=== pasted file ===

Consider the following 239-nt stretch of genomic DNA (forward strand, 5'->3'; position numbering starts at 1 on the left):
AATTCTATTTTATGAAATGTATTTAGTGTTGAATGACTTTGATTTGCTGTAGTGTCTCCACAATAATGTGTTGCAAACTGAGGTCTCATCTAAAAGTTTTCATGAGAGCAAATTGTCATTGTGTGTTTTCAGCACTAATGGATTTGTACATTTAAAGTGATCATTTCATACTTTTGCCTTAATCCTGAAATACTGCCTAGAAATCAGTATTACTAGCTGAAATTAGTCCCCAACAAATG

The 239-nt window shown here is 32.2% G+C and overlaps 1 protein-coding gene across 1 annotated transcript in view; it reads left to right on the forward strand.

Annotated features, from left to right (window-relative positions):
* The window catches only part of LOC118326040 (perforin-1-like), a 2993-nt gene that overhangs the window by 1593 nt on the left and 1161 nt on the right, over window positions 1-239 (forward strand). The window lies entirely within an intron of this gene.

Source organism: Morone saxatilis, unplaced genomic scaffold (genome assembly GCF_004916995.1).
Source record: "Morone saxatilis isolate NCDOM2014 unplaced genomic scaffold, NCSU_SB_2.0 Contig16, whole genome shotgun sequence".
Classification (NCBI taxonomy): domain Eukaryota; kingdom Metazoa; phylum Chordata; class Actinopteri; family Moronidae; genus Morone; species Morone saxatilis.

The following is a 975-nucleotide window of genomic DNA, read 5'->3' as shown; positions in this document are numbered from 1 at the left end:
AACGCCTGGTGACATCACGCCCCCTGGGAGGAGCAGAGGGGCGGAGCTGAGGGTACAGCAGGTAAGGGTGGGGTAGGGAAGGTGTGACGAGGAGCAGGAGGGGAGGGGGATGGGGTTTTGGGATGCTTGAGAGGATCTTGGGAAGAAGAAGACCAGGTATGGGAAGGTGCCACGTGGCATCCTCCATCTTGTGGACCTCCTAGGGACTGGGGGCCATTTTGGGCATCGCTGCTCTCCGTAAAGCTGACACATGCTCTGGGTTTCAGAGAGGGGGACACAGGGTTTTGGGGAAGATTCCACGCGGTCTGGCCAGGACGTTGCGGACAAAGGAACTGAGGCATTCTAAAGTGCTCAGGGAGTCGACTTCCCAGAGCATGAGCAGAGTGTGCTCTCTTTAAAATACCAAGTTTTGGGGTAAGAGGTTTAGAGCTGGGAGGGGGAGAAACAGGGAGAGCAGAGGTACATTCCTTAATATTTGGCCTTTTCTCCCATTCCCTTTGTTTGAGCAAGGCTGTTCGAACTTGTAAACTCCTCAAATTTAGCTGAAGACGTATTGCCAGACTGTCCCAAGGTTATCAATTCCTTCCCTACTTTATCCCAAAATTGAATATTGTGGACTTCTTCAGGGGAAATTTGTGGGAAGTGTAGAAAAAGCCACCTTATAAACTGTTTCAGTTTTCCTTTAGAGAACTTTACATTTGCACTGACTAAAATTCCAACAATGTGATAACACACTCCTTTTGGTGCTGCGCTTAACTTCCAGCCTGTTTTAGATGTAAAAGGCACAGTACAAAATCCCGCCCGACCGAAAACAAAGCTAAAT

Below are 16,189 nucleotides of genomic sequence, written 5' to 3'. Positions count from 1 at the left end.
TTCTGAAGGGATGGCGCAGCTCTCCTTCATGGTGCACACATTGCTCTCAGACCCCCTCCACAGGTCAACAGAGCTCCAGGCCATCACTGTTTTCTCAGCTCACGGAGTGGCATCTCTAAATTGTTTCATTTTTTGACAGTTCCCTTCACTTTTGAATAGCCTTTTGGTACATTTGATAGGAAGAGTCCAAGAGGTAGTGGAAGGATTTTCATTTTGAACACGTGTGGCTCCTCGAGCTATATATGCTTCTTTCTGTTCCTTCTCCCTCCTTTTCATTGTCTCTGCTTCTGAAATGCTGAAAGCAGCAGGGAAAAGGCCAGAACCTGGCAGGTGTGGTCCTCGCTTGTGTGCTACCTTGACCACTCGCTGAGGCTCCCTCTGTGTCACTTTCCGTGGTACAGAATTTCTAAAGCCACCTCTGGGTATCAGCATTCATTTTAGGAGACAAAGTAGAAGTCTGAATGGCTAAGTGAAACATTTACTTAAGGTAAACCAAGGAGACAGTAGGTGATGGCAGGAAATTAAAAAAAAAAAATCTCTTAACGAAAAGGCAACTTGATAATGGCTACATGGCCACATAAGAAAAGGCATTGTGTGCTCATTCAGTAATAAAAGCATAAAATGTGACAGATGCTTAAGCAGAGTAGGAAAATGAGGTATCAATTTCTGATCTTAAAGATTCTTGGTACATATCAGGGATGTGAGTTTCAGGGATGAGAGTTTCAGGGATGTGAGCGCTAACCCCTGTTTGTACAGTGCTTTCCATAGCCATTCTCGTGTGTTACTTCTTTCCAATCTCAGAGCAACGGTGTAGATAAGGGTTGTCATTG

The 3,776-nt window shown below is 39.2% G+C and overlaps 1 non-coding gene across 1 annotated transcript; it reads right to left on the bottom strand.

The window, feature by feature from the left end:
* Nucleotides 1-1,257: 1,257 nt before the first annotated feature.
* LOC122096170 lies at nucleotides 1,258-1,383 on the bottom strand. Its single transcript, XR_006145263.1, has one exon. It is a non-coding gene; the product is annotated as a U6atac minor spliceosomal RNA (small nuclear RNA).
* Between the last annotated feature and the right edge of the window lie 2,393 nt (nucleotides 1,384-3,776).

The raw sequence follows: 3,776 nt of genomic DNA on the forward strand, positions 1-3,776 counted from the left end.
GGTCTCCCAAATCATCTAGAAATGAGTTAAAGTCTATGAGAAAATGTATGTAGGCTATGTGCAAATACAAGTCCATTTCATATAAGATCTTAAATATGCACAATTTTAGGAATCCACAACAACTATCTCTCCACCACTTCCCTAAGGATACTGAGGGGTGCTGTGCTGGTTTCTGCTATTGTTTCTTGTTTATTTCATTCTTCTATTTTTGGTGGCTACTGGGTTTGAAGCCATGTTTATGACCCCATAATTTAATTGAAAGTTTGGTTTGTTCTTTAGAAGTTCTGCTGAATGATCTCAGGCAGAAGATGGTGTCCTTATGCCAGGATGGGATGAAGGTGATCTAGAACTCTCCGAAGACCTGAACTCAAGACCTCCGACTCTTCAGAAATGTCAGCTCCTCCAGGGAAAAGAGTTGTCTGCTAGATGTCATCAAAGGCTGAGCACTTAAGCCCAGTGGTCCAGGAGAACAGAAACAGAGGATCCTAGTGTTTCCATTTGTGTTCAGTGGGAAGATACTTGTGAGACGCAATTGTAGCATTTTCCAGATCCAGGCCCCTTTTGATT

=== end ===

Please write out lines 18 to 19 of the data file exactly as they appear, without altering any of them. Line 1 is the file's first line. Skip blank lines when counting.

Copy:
The raw sequence follows: 3,776 nt of genomic DNA on the forward strand, positions 1-3,776 counted from the left end.
GGTCTCCCAAATCATCTAGAAATGAGTTAAAGTCTATGAGAAAATGTATGTAGGCTATGTGCAAATACAAGTCCATTTCATATAAGATCTTAAATATGCACAATTTTAGGAATCCACAACAACTATCTCTCCACCACTTCCCTAAGGATACTGAGGGGTGCTGTGCTGGTTTCTGCTATTGTTTCTTGTTTATTTCATTCTTCTATTTTTGGTGGCTACTGGGTTTGAAGCCATGTTTATGACCCCATAATTTAATTGAAAGTTTGGTTTGTTCTTTAGAAGTTCTGCTGAATGATCTCAGGCAGAAGATGGTGTCCTTATGCCAGGATGGGATGAAGGTGATCTAGAACTCTCCGAAGACCTGAACTCAAGACCTCCGACTCTTCAGAAATGTCAGCTCCTCCAGGGAAAAGAGTTGTCTGCTAGATGTCATCAAAGGCTGAGCACTTAAGCCCAGTGGTCCAGGAGAACAGAAACAGAGGATCCTAGTGTTTCCATTTGTGTTCAGTGGGAAGATACTTGTGAGACGCAATTGTAGCATTTTCCAGATCCAGGCCCCTTTTGATT